Ask any party operative and they’ll tell you that a ground game wins or loses elections. But new voter ID laws and expansive targeting technology have made get-out-the-vote efforts even more complicated and crucial for this year’s midterms and the next presidential election for both parties. After Republicans faced devastating losses in 2012, the GOP is investing heavily in its ground game to prevent a similar outcome in the 2016 presidential year, when Democrats will have the advantage. But Democrats are more immediately worried about 2014. After historic losses in the 2010 elections, when crucial voting blocs stayed home, the party is gearing up for another tough midterm fight by investing tens of millions of dollars in turnout operations in competitive Senate states to translate their presidential ground-game advantage to the midterms. Jeremy Bird, the architect of Obama’s revolutionary data operation, is now involved in that effort with his consulting firm, 270 Strategies. Bird said while many of the same tactics apply, Democrats have to grapple with a different universe of voters in the midterm elections. “We’re not trying to recreate the presidential electorate but trying to create a winning midterm electorate. We’re trying to figure out who are those drop-off voters. Who are the voters likely to vote in presidential elections and likely to vote in midterms if you engage them, educate them and turn them out?” he said.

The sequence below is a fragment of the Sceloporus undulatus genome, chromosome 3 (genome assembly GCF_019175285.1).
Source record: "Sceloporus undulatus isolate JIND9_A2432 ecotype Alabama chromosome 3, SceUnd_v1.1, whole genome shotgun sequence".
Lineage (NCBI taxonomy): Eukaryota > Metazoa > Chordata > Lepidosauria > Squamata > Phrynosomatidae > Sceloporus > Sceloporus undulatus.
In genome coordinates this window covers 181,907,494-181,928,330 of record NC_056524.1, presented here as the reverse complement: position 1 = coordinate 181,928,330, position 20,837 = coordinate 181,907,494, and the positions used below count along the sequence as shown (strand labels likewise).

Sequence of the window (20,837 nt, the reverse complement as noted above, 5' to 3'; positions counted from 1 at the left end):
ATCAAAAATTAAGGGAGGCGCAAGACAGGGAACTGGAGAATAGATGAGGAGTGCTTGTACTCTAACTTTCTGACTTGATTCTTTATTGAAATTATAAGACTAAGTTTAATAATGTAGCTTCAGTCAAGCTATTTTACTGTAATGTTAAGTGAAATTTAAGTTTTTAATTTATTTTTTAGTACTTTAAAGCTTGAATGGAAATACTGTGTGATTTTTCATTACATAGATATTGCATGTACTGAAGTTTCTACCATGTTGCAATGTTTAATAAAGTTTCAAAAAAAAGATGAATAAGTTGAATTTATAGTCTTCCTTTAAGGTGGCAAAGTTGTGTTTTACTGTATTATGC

Democrats are looking to last year’s successful Virginia gubernatorial race as a guide for their midterm turnout efforts. They plan to more widely use tools that had been helpful on the presidential level but were not yet tailored for local races until Virginia, like an app to help voters find their polls and vote pledges they can have their voters sign as later reminders.
Matt Holleque, co-founder of BlueLabs, the data firm that helped guide Democrat Terry McAuliffe to a win in the swing state, said part of the effort relies on figuring out how to develop the right message for the right voters. “We’re improving the accuracy of our modeling systems, identifying the right targets to turn out, and figuring out the best way to frame the importance of voting so that voters can appreciate the message that you’re bringing to them,” he said.
Meanwhile, Republicans are also investing in their turnout operation and trying to catch up to Democrats. Republican National Committee communications director Kirsten Kukowski said, where the GOP had previously focused on the volume of its contacts in turning voters out, the party is now warming up to the idea that the quality of those contacts matters just as much, if not more.